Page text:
Fescue Planting – 1-2-3

It is not as important as you think it is, but I know your first thought is what fescue seed to buy.

Read this:
Choosing a Fescue Variety and then come back.

Even in a drought, fescue can be planted IF THE SEED HAS GOOD SEED TO SOIL CONTACT. The best way to accomplish this is to use a rented slit seeder (also known as a verticutter or a dethatcher with seed bin). This machine thoroughly tears up the sod and soil and drops seed into the soil, where it can germinate if rains arrive.

You can also use an aerator but you MUST go over the lawn at least three times to get good seed contact with the soil. Use the backside of a leaf rake to settle the seed among the soil of the aerator plugs.

Seeding a New Lawn

Optimum air temperatures for tall fescue germination are 68 to 77°F and soil temperatures greater than 60°F.

· Kill all weeds by spraying the area with a non-selective weed killer two weeks before planting.

· Mix in a layer of soil conditioner one inch thick. Till the soil thoroughly to a depth of six inches.

· Rake the area smooth, removing rocks, clumps and grassy debris.

· Roll the area with a water-filled roller to reveal low spots.

· Fill low spots with soil.

· Scatter 5 – 8 pounds of seed per 1000 square feet.

· Cover very thinly with wheat straw (1 bale per 1000 square feet).

Overseeding an Existing Lawn

· If the lawn is covered 50% or less with healthy fescue, use a verticutter (sometimes called a dethatcher). Adjust the verticutter blades to just touch the top of the soil.

· If the lawn is covered 50% or more with healthy fescue, use a core aerator. Stop when you have 10 or more aerator holes per square foot.

· Just before seeding, lower your mower one notch below your normal mowing height and mow the lawn. This removes the grass canopy and helps seed fall directly onto the soil.

· Spread 3 – 5 pounds of seed per 1000 square feet. Drag the area with a carpet or section of chain link fence to crumble aerator plugs and cover the seed with soil.

Planting Sod

· Prepare the soil as if you are planting seed (see above)

· Starting along the longest straight edge of the area, lay sod pieces end-to-end.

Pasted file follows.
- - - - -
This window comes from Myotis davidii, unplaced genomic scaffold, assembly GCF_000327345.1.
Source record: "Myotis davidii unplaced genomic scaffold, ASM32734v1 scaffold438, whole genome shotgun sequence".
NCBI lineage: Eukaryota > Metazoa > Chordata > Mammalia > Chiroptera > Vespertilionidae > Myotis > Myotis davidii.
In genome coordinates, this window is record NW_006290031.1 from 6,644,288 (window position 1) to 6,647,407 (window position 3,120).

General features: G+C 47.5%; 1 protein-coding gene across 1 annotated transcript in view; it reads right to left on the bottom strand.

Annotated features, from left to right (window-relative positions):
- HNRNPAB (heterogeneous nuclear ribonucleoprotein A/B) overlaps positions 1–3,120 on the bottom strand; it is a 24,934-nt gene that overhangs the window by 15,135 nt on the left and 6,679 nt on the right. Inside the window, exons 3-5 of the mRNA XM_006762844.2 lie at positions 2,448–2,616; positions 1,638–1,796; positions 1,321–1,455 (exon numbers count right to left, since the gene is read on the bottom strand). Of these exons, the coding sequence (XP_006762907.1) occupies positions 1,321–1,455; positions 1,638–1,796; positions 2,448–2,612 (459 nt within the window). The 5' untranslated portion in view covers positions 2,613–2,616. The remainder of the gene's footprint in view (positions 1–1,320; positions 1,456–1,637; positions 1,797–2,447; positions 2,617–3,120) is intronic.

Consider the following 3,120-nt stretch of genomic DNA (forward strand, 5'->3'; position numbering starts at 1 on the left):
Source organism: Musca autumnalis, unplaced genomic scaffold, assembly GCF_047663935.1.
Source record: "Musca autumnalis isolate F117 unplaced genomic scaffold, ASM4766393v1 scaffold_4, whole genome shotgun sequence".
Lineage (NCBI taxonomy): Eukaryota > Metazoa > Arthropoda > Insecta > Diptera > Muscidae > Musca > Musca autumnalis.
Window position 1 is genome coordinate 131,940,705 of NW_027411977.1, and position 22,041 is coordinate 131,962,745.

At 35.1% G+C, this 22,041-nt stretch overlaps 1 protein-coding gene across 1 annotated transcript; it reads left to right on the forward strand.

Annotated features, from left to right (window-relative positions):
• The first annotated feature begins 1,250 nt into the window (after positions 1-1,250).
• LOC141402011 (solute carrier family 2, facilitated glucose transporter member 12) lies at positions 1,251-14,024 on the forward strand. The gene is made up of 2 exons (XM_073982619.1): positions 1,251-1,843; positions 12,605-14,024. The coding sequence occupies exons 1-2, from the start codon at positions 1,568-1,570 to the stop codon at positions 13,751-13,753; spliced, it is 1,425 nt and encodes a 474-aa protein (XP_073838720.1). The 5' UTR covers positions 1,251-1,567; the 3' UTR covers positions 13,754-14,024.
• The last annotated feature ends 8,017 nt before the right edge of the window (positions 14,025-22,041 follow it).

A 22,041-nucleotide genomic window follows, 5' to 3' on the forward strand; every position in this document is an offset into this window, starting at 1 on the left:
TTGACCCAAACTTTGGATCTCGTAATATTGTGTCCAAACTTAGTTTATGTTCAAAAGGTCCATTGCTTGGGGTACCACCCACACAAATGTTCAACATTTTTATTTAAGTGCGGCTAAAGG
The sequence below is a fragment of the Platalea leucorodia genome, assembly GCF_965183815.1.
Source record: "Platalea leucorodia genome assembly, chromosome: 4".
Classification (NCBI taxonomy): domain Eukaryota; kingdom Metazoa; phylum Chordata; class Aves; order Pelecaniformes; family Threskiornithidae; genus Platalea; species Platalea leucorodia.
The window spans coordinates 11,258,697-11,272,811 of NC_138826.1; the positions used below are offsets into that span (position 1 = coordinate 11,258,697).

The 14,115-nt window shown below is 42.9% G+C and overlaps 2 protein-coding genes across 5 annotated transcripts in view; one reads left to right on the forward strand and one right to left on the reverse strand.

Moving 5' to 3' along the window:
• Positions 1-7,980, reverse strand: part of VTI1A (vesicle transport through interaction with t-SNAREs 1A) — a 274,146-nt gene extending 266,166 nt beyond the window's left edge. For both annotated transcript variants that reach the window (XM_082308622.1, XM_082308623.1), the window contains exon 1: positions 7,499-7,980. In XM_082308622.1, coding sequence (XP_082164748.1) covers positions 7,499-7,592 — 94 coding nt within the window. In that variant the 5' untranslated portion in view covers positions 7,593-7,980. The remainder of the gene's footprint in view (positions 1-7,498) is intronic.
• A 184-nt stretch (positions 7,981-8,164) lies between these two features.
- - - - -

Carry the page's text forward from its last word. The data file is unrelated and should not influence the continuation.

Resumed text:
· Make sure each piece is tightly placed next to its neighbor.

· Stagger sod pieces in adjacent rows so seams do not line up.

· Use a small hatchet or sharp shovel to trim pieces to fit around obstructions.

· Roll the entire area once more, to insure good sod-to-soil contact.
· Water sod lightly and daily for five days, then within three weeks wean it to one inch of water per week.

Watering Schedule after Seeding

· Set out several paper cups while you irrigate to help determine how long it takes to apply an inch of water.

· Apply one inch of water immediately after planting.

· Apply only enough water daily (or as regulations allow) to prevent the top one-half inch of soil from drying until seedlings are 1.5 inches tall.

· After that, apply one-fourth inch of water every third day for nine days.

· Next, apply one-half inch of water every fifth day for ten days.

· After this establishment period, apply one inch of water per week for the rest of the growing season.

· There is no need to water if rainfall supplies the correct amount.

Weed Killers

· Glyphosate (Roundup, etc) can be used to kill existing weeds one week before seeding.

· Do not use a pre-emergent herbicide, a broadleaf weed killer or a “weed and feed” product before seeding or within six weeks after seeding.

Fertilizing

· Use a starter fertilizer at planting using the label rates.

· Fertilize again in mid-November, using any brand turf fertilizer.

· Fertilize again February, using any brand turf fertilizer.

· Fertilize again mid-April, using any brand turf fertilizer.

Liming

· Most Georgia soils benefit from garden lime. Apply 50 pounds per 1000 square feet, preferably a week before or after planting.

fescue lawn

fescue in its prime

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